That my friends is what I am now christening a potato bag. It looks to be tarp sewn in a cylinder with two little velcro flaps on the side and some drainage holes in the bottom. I got two for $14.99, which looking at the materials out of the package, seems to me a little steep. However, I have never grown potatoes before, so what do I know?

Over the winter we had some organic potatoes sprout before they could be eaten. I kept them in the window all winter long and they were growing very well off their own tuber energy. Last night I planted six of them in the potato bags.


Some alien-looking potato sprouts.

I followed the instructions on the package for the planter, with a little bit of wisdom from the Vegetable Gardener’s Bible (which is due back at the library tomorrow and makes me sad.) With any luck, we’ll have our own crop of potatoes this year.

I’ll be planting the Earth Boxes this weekend with tomatoes, cucumber, zucchini, and one box will be dedicated to whatever Athrun wants to plant. Probably something impractical that he won’t eat, but you never know.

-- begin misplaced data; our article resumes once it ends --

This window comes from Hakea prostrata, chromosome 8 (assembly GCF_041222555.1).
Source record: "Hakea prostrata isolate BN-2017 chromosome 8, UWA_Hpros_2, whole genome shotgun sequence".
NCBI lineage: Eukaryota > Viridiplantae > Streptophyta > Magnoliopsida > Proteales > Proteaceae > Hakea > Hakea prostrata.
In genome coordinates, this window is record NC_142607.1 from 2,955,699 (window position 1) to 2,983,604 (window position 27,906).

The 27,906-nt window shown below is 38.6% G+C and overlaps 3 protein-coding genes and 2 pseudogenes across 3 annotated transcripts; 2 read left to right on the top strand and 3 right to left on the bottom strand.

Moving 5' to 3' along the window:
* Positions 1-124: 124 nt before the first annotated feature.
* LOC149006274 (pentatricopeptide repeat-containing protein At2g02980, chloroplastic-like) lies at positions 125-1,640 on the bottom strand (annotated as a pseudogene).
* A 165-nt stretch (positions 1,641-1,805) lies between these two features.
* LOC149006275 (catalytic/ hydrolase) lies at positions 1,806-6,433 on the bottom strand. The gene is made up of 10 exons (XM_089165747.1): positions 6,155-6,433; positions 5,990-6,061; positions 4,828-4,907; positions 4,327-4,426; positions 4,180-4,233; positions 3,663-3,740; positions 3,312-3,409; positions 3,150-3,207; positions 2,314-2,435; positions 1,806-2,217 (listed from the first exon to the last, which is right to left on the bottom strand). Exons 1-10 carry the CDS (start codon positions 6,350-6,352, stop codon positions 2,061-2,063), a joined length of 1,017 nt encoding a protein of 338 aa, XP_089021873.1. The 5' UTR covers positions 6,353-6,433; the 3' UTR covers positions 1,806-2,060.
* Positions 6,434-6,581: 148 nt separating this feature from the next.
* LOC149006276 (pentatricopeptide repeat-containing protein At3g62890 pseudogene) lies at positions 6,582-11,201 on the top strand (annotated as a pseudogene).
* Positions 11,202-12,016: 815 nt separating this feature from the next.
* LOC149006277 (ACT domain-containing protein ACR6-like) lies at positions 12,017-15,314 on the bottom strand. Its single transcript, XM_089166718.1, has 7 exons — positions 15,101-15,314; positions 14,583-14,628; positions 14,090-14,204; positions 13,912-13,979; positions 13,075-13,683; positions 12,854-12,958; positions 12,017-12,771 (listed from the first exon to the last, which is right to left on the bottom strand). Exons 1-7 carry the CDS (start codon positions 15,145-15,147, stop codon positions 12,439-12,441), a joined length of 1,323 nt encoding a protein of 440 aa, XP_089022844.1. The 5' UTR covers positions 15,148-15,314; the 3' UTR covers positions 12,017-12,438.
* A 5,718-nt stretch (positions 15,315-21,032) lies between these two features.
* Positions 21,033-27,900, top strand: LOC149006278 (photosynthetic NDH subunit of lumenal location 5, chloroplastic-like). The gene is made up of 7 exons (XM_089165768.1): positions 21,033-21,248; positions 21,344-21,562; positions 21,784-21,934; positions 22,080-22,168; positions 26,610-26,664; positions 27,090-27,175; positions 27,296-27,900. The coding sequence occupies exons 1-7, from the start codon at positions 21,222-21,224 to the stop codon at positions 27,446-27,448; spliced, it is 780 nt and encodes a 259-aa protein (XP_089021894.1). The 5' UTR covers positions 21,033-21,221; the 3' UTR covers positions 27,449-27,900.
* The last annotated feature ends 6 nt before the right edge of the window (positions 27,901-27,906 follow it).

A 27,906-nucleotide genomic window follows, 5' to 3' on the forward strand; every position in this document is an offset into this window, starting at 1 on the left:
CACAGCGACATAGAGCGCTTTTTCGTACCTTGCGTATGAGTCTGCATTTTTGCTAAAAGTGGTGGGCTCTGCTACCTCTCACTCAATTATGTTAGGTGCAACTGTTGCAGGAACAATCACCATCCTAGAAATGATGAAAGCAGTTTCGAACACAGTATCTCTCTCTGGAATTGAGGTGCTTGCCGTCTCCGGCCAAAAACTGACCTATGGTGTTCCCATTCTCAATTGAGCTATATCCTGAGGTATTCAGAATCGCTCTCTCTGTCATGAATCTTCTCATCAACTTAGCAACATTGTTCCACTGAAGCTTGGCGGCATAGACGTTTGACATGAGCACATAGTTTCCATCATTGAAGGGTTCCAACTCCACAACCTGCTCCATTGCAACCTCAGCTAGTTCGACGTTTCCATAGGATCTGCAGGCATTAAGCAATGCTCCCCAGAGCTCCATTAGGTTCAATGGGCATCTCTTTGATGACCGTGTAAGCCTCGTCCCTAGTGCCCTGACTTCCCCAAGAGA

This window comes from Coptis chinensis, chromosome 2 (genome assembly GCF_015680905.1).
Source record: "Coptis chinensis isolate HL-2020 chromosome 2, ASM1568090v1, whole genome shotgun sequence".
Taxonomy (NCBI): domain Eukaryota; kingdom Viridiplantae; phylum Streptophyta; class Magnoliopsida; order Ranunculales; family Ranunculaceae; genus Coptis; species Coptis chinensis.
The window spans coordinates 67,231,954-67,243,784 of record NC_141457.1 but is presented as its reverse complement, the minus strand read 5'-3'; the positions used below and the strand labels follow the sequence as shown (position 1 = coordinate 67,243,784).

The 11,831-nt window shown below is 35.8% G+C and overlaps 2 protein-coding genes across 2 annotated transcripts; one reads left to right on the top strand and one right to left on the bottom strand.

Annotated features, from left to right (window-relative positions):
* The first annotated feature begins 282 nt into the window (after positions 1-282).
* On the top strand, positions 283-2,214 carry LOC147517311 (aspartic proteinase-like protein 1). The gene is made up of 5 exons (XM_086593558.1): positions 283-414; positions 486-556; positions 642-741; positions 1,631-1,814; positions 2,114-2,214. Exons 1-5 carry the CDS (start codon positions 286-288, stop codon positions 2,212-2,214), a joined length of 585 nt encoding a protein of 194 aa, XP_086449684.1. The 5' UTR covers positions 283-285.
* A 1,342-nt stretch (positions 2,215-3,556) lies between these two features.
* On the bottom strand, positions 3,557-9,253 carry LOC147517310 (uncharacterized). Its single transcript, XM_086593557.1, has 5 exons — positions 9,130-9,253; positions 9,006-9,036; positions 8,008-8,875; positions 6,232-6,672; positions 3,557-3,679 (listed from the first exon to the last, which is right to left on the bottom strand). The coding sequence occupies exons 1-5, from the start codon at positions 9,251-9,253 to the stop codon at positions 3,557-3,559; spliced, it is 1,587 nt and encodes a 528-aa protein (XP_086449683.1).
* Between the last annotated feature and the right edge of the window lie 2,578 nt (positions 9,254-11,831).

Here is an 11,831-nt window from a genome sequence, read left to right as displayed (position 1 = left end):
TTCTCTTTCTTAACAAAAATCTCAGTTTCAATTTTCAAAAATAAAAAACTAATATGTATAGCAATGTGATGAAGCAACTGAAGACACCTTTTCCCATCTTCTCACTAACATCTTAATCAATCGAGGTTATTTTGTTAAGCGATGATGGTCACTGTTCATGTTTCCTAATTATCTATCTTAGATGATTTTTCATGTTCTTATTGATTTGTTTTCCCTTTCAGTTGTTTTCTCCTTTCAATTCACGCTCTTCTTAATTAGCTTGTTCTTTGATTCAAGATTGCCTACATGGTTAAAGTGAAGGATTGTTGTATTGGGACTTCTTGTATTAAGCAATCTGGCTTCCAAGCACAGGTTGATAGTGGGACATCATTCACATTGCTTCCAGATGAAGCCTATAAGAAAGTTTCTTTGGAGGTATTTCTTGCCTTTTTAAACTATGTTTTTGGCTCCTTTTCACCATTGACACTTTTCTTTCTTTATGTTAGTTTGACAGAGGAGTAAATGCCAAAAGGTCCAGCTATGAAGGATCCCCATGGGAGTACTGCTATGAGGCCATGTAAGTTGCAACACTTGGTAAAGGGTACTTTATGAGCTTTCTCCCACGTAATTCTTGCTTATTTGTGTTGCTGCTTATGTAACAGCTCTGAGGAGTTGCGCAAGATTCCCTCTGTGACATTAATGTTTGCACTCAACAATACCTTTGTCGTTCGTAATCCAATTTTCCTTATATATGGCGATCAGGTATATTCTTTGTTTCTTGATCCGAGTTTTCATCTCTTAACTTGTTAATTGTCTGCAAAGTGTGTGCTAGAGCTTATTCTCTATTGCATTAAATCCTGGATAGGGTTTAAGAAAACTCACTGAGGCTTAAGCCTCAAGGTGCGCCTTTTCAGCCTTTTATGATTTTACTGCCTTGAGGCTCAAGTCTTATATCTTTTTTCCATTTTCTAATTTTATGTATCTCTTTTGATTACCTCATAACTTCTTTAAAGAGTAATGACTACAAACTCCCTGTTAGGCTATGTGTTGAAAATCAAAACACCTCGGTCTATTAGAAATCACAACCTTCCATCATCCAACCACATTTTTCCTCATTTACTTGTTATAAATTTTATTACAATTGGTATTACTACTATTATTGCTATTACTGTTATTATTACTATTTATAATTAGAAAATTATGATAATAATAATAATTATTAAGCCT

I loved getting my hands in the dirt again, even if it was bagged potting soil.

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Seedlings at Four Weeks

Athrun and I planted this years seedlings four weeks ago. I know it was a bit early for pretty much everything but the peas, but we’ve been having fun tending them. Since we have very limited space for planting, we only seeded one flat worth of vegetables for the year. We had 100% germination for every variety of plant except peas. Now, I have up to five seedlings when I really only have room one or two plants out of each variety. Some of the seedlings were getting so large that I have already put them in larger pots (I’m looking at you squash and cucumber). They seem to be thriving, I just hope they survive the move from pot to earth box. There is also the secret hope that I can somehow find room all of the seedlings to grown out on the balcony. Of course, then I have to contend with whether I will be able to get out there and water everything.


The start of this year’s yellow squash.


A jolly cucumber seedling. Last year, we were giving cucumbers away with only one giant plant. This year I have plans for at least two giant plants. The cucumber plant also kept producing through the six weeks we had at 100+ degrees when the tomatoes took a break.

My tomato seedlings are still rather small, therefore not pictured. I waited too long to thin them out. They are doing well, but they look small compared to the rest of the giant seedlings in the tray. (Also not pictured are peas, which are already outside and doing pretty well. Maybe because I am covering them with a blanket at night.)